When choosing a shutter speed, err on the side of too fast. Too slow and you could see another side effect of the shutter speed: blur.
Using shutter speed to prevent blur
When the shutter is open, an image is being taken — but anything that moves while that image is being taken will blur. Shutter speed, then, should match the speed of what you are shooting (if you would like to avoid blur, anyways). If you are shooting a soccer game at 1/80, for example, the players will likely blur as they move. Most sports are shot at a much higher shutter speed — often 1/500 and higher. For kids, people and pets not displaying their talents on a field, a 1/250 speed is often sufficient.
Objects blur when they move while the shutter is open, but if the whole camera moves while the shutter is open, the entire picture will blur. This is called camera shake. Tripods will prevent camera shake, but shooting with slow shutter speeds handheld will blur your photo.
So what shutter speeds do you start seeing camera shake? As a general rule, don’t use a shutter speed that’s slower than your lens lens length without a tripod. What does that mean? If you are using a 300mm lens, keep your shutter speed at least 1/300. Camera shake is emphasized by telephoto lenses, so the longer your lens is, the faster the shutter speed should be.
Using shutter speed for creative effects
But wait, is blur always a bad thing? While using the right shutter speed can help prevent unintended blur, it can also introduce a number of neat effects by intentionally blurring the images.
Blur, in the right spot, helps add a sense of motion to a still photograph. When photographing a race car, for example, many photographers choose a speed that’s fast enough to blur the tires while keeping the body of the car sharp. If the tires aren’t blurred, the car looks like it could just be parked on the track.
Shutter speed can also be used to keep the subject sharp while blurring the background. If you follow the movement of the subject while the shutter is open, the subject will be fairly sharp while the background will blur. Panning is a tricky technique to master and requires a bit of practice, but it can create some neat effects. The shutter speed for the panning technique varies a bit, but it’s often much slower, around 1/30 or 1/60.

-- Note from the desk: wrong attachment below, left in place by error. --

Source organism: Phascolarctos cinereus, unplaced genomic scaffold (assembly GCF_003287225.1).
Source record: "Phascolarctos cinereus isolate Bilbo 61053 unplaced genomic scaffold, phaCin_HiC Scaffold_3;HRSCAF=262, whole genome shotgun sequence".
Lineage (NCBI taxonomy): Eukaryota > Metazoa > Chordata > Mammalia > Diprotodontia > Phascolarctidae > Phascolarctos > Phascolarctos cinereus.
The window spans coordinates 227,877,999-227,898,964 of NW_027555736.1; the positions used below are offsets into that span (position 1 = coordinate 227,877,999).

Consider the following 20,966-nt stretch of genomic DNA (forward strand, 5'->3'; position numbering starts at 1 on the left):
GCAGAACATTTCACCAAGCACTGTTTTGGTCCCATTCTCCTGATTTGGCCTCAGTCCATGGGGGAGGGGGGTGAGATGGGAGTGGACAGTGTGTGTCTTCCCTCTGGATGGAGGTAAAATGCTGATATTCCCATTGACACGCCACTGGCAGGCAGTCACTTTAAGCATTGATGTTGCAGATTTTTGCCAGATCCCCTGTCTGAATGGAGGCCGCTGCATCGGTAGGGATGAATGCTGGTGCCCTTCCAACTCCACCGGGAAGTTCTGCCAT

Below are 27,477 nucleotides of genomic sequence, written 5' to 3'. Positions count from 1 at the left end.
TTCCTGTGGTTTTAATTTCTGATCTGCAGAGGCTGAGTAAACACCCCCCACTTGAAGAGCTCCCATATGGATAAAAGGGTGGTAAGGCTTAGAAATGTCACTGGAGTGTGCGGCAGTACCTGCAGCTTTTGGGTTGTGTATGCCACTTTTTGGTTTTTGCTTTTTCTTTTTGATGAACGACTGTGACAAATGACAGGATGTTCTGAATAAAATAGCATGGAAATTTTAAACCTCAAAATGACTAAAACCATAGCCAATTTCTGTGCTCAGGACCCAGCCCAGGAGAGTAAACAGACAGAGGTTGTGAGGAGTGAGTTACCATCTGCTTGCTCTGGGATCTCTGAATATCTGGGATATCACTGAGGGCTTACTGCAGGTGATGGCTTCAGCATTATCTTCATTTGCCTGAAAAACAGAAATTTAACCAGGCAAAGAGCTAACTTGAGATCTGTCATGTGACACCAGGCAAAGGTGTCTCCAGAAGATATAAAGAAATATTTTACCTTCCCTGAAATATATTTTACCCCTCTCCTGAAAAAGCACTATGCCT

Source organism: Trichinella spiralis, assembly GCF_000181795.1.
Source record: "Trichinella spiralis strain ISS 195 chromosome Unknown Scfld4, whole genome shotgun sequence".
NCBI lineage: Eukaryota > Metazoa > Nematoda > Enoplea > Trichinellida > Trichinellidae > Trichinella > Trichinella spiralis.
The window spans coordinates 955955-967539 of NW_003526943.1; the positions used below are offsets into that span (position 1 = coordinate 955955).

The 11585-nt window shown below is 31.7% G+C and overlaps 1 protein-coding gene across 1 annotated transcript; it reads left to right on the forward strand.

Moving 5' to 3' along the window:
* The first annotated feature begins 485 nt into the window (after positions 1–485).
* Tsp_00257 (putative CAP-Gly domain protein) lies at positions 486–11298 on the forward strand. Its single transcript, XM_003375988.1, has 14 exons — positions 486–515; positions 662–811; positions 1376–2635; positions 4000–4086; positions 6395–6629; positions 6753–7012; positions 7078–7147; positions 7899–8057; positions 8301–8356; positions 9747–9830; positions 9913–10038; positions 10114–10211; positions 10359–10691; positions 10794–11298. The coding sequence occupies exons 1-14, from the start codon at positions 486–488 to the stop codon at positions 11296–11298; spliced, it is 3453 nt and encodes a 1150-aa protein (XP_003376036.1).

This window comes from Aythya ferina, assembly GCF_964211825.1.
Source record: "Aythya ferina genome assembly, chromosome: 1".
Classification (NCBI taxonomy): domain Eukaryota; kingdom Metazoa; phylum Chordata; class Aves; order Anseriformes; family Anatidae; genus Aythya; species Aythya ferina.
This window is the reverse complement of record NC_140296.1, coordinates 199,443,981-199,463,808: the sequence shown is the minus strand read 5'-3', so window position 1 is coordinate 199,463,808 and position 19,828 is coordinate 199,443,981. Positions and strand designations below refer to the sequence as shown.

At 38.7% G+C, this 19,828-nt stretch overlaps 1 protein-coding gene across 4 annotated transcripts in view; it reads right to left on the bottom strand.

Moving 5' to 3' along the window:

Still scenes (or those that seem still) can still use shutter speed for creative effects. Long exposure photography intentionally blurs some motion while keeping the rest of the scene still. Waterfalls with smooth white water, for example, are shot with a tripod and a long shutter speed. Long exposure is also a popular technique for shooting night landscapes — even if there is no motion (the lack of light makes it tough to achieve the right exposure without a long shutter speed). A tripod is required for long exposures, and if you plan on using the technique during the day, you’ll need a neutral density filter to prevent overexposure.
Mechanical Shutter vs. Electronic Shutter
Traditionally, the shutter is a physical piece that moves up and down inside the camera — but smartphone cameras use what’s called an electronic shutter. With electronic shutters, there’s actually no physical barrier. Instead, an electrical surge tells the sensor when to record.
Electronic shutters often allow cameras to shoot at even faster speeds, which is why some camera manufacturers are now including both types in their cameras. The problem with electronic shutters, however, is that they tend to reduce the image quality by introducing more noise, or tiny dots, into the picture. Electronic shutters are also difficult to use with long exposures, since they drain the camera’s battery — the iPhone, for example, cannot take an exposure longer than 1/4 of a second.
Photographs may capture a single moment in time, but they can still create a sense of movement through shutter speed. Fast shutter speeds freeze the motion, creating sharp images, while slow shutter speeds will blur the motion. Understanding what shutter speed is unlocks the potential for solving a number of different photo issues as well as opening up new creative possibilities.